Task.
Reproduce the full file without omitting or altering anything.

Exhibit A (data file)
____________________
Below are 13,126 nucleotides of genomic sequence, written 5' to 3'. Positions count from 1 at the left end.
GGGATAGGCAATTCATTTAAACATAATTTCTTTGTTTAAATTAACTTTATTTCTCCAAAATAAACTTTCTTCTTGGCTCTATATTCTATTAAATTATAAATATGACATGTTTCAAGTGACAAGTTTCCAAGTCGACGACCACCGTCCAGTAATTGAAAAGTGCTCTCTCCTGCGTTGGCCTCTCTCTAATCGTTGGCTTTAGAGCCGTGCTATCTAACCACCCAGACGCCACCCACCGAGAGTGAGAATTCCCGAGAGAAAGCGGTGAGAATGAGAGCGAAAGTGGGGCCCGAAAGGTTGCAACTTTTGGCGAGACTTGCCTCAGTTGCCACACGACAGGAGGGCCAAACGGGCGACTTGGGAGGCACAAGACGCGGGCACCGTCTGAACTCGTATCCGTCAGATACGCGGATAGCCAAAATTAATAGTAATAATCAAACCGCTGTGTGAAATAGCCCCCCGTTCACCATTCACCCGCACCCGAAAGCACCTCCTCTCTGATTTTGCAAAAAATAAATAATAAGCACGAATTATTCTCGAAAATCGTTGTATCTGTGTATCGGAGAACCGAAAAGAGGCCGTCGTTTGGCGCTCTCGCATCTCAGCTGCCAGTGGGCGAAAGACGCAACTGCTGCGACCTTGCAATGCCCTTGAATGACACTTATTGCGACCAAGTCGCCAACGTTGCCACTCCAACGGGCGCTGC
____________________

Below are 13,126 nucleotides of genomic sequence, written 5' to 3'. Positions count from 1 at the left end.
GGGATAGGCAATTCATTTAAACATAATTTCTTTGTTTAAATTAACTTTATTTCTCCAAAATAAACTTTCTTCTTGGCTCTATATTCTATTAAATTATAAATATGACATGTTTCAAGTGACAAGTTTCCAAGTCGACGACCACCGTCCAGTAATTGAAAAGTGCTCTCTCCTGCGTTGGCCTCTCTCTAATCGTTGGCTTTAGAGCCGTGCTATCTAACCACCCAGACGCCACCCACCGAGAGTGAGAATTCCCGAGAGAAAGCGGTGAGAATGAGAGCGAAAGTGGGGCCCGAAAGGTTGCAACTTTTGGCGAGACTTGCCTCAGTTGCCACACGACAGGAGGGCCAAACGGGCGACTTGGGAGGCACAAGACGCGGGCACCGTCTGAACTCGTATCCGTCAGATACGCGGATAGCCAAAATTAATAGTAATAATCAAACCGCTGTGTGAAATAGCCCCCCGTTCACCATTCACCCGCACCCGAAAGCACCTCCTCTCTGATTTTGCAAAAAATAAATAATAAGCACGAATTATTCTCGAAAATCGTTGTATCTGTGTATCGGAGAACCGAAAAGAGGCCGTCGTTTGGCGCTCTCGCATCTCAGCTGCCAGTGGGCGAAAGACGCAACTGCTGCGACCTTGCAATGCCCTTGAATGACACTTATTGCGACCAAGTCGCCAACGTTGCCACTCCAACGGGCGCTGC